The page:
The Vedanta sutra states, ānanda-mayo 'bhyāsāt – the spirit is by nature full of joy. Every soul is a ‘pleasure being’. In the bodily concept of self, the pleasure being’s potential is limited to the trappings of gross and subtle bodies. Stuck in the ‘well’ of paltry pleasures, the soul is unable to experience its full pleasure potential.
Pleasure is commonly known to be sensations derived momentarily at different layers of our self: sensations of gross body through the five senses; sensation of the emotional body, of loving exchanges; pleasures of the intellectual body, cognitive pleasures of discovery and knowledge and sensations of the ego body, pleasures of power, freedom, success and fame.
Outside the realm of sensational pleasure is the existential or ‘being’ pleasure of the self — the pleasure of our state of being. For example, the happiness of ‘love’ is different from the sensational pleasure of ‘loving exchanges’ between loved ones. The pleasure of ‘love’ is the continuing sense of belonging of loved ones. Existential pleasures arise from a sense of belonging or possessing a lover, wealth, education, and social position.
We normally work to gain access, create, and expand situations for sensational and existential pleasures. The default paradigm of a layman is that ‘work’ is a burden that must be undertaken in order to enjoy its fruits. There is the other paradigm of a yogi, wherein working itself is pleasure, a pleasure different from sensational and existential pleasures. Such work-pleasure is enjoyed by yogis.
A karma yogi takes pleasure in work itself, irrespective of its outcome. He enjoys living most of his time in the world of activity leading to his dream, rather than dwelling on the dream itself. He is content each moment of his work, with whatever fruit comes by the Will of Providence. He tries to excel in his work every moment, giving each moment his best to attain the fruit. It is the flowing experience of fulfillment of every bit of work. He is focused on ‘doing of work’ itself without the anxiety of a distant outcome at the end of the work.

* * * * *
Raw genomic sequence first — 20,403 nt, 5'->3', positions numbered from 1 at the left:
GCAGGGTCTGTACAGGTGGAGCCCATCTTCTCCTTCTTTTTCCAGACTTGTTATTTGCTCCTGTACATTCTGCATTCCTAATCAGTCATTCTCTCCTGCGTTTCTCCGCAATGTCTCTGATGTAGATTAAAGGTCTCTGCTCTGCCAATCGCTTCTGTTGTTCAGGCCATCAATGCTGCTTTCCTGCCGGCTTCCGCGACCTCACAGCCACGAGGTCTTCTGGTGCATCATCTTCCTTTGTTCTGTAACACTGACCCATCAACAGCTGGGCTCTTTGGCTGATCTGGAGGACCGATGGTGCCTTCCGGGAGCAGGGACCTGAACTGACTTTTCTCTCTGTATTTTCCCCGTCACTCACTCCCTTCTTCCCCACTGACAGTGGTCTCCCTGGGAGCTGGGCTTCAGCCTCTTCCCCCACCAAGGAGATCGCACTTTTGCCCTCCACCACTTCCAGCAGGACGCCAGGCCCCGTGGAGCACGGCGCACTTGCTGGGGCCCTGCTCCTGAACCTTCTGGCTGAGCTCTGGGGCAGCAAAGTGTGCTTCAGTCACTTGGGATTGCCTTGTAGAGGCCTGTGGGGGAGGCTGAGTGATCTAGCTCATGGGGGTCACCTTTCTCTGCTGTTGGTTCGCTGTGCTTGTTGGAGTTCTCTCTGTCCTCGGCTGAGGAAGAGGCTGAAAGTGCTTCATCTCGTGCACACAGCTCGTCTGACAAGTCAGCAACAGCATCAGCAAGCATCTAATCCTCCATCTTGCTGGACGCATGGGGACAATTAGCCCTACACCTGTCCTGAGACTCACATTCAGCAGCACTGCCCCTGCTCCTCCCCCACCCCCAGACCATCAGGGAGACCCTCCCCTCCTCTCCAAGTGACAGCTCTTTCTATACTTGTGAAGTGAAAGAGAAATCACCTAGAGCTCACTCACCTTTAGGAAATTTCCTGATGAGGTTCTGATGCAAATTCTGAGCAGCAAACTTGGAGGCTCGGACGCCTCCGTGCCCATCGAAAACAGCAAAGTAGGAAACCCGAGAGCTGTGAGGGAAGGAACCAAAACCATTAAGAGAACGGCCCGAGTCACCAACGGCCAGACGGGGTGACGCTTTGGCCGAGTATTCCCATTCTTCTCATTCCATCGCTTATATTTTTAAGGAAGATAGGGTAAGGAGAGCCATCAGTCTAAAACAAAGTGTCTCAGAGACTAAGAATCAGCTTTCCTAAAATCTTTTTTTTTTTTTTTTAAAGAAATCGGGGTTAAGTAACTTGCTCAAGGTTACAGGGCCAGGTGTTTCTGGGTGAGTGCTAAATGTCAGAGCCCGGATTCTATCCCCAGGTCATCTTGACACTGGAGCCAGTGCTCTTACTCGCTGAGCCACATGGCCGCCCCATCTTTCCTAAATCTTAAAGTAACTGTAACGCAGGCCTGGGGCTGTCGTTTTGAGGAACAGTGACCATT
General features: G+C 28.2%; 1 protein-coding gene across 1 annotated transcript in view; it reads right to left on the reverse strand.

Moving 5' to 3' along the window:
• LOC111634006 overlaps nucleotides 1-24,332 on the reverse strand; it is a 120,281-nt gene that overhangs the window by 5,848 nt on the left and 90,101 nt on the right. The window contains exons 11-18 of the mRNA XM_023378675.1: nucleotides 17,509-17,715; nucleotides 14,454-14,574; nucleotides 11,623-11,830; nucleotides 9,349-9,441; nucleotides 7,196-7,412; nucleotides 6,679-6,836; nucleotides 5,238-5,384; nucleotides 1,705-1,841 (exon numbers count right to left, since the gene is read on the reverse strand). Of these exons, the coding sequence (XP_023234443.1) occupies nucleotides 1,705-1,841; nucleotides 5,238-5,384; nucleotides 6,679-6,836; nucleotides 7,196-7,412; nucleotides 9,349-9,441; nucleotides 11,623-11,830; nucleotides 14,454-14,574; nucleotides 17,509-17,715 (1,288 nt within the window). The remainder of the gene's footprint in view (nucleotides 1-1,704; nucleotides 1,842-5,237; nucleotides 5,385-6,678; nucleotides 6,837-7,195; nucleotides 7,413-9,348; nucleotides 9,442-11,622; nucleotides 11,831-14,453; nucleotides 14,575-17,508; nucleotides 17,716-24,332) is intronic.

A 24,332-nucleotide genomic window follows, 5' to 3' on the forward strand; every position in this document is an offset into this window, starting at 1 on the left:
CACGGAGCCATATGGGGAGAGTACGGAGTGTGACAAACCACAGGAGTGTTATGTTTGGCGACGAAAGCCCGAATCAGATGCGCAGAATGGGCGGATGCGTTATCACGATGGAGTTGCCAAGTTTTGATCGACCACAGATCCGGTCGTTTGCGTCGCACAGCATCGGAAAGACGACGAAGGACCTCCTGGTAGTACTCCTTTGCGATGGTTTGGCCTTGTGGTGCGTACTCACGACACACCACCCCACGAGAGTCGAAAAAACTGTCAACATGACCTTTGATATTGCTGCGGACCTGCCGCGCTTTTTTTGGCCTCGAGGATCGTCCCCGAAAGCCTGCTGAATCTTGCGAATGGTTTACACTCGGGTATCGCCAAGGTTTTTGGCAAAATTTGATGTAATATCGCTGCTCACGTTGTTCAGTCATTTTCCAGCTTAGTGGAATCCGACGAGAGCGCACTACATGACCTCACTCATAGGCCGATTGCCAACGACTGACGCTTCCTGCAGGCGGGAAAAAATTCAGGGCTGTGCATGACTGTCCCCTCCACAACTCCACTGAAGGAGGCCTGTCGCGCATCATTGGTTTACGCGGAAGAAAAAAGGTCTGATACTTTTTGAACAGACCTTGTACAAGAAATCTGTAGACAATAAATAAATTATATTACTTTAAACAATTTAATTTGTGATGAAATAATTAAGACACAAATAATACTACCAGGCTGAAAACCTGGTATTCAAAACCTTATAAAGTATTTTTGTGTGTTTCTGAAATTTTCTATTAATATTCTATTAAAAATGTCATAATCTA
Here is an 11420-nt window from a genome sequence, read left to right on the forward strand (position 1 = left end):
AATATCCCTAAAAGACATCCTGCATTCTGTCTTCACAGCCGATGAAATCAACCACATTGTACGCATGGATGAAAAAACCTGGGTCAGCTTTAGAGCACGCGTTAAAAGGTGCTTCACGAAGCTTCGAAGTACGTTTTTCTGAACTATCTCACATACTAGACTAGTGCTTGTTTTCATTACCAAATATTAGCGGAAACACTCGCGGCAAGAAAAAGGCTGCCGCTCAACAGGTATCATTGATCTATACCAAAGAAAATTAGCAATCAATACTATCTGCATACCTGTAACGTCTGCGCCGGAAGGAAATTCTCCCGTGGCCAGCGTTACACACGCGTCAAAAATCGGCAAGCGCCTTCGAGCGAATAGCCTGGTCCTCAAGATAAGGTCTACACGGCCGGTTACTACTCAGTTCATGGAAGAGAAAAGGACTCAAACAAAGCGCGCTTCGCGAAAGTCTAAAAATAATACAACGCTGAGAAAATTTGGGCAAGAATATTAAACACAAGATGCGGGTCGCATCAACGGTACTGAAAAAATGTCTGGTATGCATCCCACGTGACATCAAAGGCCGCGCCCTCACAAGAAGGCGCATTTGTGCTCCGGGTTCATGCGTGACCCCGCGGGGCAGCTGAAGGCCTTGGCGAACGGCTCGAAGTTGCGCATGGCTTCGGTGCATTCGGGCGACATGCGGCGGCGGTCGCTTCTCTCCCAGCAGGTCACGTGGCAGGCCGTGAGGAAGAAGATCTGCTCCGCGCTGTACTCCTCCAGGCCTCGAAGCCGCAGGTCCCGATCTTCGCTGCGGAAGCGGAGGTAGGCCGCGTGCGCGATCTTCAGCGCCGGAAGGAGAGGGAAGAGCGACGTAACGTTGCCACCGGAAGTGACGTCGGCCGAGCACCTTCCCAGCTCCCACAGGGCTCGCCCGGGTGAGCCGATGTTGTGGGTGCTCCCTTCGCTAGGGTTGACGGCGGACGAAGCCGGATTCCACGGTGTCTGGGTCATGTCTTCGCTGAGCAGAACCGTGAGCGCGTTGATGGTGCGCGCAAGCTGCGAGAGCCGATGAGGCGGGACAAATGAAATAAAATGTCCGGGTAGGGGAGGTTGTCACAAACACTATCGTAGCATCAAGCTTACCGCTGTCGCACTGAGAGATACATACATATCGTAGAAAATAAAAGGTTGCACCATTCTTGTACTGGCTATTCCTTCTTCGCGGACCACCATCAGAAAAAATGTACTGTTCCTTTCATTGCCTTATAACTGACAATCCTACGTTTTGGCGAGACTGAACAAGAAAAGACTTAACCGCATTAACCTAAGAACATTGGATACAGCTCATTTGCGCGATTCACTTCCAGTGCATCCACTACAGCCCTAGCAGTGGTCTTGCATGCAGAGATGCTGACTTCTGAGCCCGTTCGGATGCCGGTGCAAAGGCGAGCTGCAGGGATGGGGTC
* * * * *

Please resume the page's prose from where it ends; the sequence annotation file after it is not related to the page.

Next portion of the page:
However, what the karma yogi enjoys is the preliminary kind of work-pleasure. The pinnacle of such pleasure is that of a yogi whose actions combine the principles of karma, jnana and bhakti. He enjoys selfless devoted service as rendered by a part to the Absolute Whole. It springs from spiritual knowledge (of his oneness in quality with the Absolute beyond his body), love and compassion to serve the ignorant and suffering. The causes of such service are in harmony with humankind’s dharma or eternal existential purpose. When engaged thus, one’s own needs are lovingly taken care of mystically, by the Absolute.
Arjuna agreed to fight the war of Kurukshetra for a larger cause advocated by Krishna. This illustrates highest activity-pleasure of combined karma, jnana and bhakti. He transcended the limited, conditioned urges for sensational pleasure of his senses and mind and acted harmoniously with the holistic wisdom of the Bhagavad Gita received from Krishna. Such actions are performed and relished in the background of the highest spiritual existential joy of service, even if they mean discomfort for the body and mind. Such a mature yogi enjoys becoming just a willing, joyful creative instrument in loving devotional service. The inspiring force behind such works is the Omnipotent Absolute Whole Himself.